Thermal Hand Held Imager DFOV

© Brooke Clarke 2015
Thermal Hand Held
          Imager DFOV

Background
Description
    Photos
Patents
Related
Links

Background 

Part of my interest in things optical and IR.  Note Wein's Displacement Law (Wiki) relates the peak wavelength emitted from a black body to it's temperature.
Thus the Sun's surface temperature of 5,500 K translates to a peak wavelength of 550 nm (where human eyes are most sensitive).  Also a human with a 98.6 def F body temperature has a peak emission at 10 um or 10,000 nm in the far infrared so thermal sensors typically work in a wavelength band centered on 10,000nm.

Description

Made by Thorn EMI labeled:
Imager Thermal Hand Held, DFOV (Dual Field of View), Ref: No D0024-5005, Unit No. 5C0/171410/3, Weight 3.9 Kg, Date 8/91.
Mod Record shows 1 & 2 marked.

A green house (Wiki) functions by letting light in but blocking long wavelength IR.  So glass blocks far infrared.  When a person is wearing glasses in a far IR photo they glasses will look black since they block the heat.  So glass lenses can not be used in far infrared optical systems.

The lenses are not glass (you can not see through them) and probably are made from either Germanium (Ge), Chalcogenide glass, Zinc Selenide (ZnSe) or Zinc Sulfide (ZnS).  I expect the lens material was chosen pass the wavelengths that the sensor responds to and block other wavelengths so maximize the signal to noise ratio.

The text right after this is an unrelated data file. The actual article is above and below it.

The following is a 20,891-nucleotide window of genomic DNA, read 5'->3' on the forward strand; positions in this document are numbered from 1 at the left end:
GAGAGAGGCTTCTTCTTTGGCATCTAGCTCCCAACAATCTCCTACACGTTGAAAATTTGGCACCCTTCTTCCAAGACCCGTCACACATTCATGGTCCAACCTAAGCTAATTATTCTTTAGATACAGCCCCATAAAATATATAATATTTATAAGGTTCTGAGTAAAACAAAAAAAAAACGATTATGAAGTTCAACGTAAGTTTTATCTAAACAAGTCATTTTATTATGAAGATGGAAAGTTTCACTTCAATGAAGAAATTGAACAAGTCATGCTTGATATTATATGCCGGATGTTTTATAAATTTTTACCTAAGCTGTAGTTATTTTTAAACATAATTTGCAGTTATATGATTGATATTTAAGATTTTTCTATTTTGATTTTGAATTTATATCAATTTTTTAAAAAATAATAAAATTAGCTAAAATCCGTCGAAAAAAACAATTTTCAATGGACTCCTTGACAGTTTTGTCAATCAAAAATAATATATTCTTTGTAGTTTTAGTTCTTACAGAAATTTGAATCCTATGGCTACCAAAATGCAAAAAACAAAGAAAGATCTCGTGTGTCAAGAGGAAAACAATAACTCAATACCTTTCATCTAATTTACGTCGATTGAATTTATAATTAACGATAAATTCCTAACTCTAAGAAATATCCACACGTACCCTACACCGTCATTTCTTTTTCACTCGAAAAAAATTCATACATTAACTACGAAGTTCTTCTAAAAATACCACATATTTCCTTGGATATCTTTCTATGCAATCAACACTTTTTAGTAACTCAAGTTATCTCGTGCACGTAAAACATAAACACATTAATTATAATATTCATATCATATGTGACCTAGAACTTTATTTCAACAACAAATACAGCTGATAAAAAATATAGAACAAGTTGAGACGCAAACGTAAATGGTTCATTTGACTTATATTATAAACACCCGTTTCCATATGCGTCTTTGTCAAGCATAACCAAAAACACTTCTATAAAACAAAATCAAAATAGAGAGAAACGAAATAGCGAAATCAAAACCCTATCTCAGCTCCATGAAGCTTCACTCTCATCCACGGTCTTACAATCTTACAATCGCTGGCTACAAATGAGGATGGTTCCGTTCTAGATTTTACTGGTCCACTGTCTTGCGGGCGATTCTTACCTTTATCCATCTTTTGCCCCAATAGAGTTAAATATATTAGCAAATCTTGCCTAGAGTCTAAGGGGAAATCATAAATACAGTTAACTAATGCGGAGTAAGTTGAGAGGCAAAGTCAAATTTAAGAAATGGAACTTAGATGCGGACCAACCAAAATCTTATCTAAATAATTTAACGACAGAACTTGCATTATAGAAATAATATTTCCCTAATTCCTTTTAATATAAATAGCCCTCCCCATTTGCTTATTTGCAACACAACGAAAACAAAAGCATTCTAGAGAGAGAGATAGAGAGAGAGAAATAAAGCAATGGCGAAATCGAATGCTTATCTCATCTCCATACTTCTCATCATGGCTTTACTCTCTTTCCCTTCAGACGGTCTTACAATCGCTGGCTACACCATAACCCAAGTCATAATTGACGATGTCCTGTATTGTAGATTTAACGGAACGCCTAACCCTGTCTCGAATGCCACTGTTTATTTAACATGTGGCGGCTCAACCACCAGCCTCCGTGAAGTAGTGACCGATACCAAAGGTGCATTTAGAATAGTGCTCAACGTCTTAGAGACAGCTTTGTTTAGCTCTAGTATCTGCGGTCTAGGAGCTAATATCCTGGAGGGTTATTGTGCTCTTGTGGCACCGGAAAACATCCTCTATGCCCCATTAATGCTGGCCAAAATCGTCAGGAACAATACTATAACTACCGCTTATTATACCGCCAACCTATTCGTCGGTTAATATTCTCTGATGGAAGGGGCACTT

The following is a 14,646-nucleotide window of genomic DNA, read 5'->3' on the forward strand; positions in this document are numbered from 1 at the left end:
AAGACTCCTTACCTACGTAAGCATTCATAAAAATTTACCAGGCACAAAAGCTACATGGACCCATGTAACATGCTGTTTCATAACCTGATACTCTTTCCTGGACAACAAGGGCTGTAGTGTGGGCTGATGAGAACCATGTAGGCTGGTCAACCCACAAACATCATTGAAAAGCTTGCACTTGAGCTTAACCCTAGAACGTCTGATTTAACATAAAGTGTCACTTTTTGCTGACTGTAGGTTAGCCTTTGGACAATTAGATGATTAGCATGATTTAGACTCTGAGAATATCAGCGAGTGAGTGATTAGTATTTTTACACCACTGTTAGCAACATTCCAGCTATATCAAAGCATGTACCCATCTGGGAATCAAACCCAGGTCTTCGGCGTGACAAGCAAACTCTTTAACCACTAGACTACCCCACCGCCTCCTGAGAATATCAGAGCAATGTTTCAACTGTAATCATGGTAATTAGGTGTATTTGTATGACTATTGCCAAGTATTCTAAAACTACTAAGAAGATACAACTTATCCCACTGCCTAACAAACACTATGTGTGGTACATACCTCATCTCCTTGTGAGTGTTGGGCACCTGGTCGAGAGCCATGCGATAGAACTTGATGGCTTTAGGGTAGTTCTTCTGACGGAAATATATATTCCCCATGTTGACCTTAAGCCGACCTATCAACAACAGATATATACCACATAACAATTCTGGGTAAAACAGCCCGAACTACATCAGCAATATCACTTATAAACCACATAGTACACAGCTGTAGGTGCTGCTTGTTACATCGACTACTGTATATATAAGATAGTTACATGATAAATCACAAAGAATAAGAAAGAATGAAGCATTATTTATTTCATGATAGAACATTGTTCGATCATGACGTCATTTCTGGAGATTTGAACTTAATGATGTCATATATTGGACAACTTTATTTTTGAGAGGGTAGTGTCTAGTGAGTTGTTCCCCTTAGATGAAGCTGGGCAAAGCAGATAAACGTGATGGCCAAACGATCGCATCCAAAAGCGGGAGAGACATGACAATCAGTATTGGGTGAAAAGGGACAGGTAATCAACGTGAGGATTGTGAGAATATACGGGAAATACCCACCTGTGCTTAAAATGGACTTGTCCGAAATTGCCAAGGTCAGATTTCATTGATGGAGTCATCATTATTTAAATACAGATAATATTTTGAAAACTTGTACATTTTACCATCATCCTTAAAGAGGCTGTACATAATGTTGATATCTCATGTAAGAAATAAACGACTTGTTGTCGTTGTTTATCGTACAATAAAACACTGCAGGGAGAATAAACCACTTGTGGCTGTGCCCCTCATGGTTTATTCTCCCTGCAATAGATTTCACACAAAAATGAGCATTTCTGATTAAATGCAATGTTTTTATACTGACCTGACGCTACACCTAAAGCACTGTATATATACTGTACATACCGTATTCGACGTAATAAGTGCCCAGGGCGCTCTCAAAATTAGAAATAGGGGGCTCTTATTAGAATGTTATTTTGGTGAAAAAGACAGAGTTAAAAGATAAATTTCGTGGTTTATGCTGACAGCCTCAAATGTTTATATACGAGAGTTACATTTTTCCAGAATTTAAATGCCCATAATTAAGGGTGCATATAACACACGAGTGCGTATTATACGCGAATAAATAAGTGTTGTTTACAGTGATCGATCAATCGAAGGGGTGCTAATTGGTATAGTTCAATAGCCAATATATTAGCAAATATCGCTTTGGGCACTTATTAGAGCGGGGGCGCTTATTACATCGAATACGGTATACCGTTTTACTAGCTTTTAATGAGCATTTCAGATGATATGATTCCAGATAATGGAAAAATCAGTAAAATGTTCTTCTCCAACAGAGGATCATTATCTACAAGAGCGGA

The light output module is marked:  NSN 5855-99-967-3350, PL3 Y-34-4094-20 SK2, MR2-JH-2038.  It has two micro-D 15-pin connectors, one with male pins and one with female sockets.  I think there are two linear arrays of LEDs (Left and Right) inside, so the sensor may have a similar configuration.

The sensor has a micro-D female pin connector with 31 contacts.  So the sensor may have a two line configuration.

The mirror drive motor has three wires, red, black and brown, which is DC power an an index mark to synchronize the signal processing.  One of the small mirror arms has a small mirror that's sensed as the small mirrors go up and down.

    Photos


Fig 1  The objective lens is shiny black.
Thermal
                      Hand Held Imager DFOV
Fig 2 The rubber cup is missing on the eyepiece.  Open box is the battery compartment.
Thermal
                      Hand Held Imager DFOV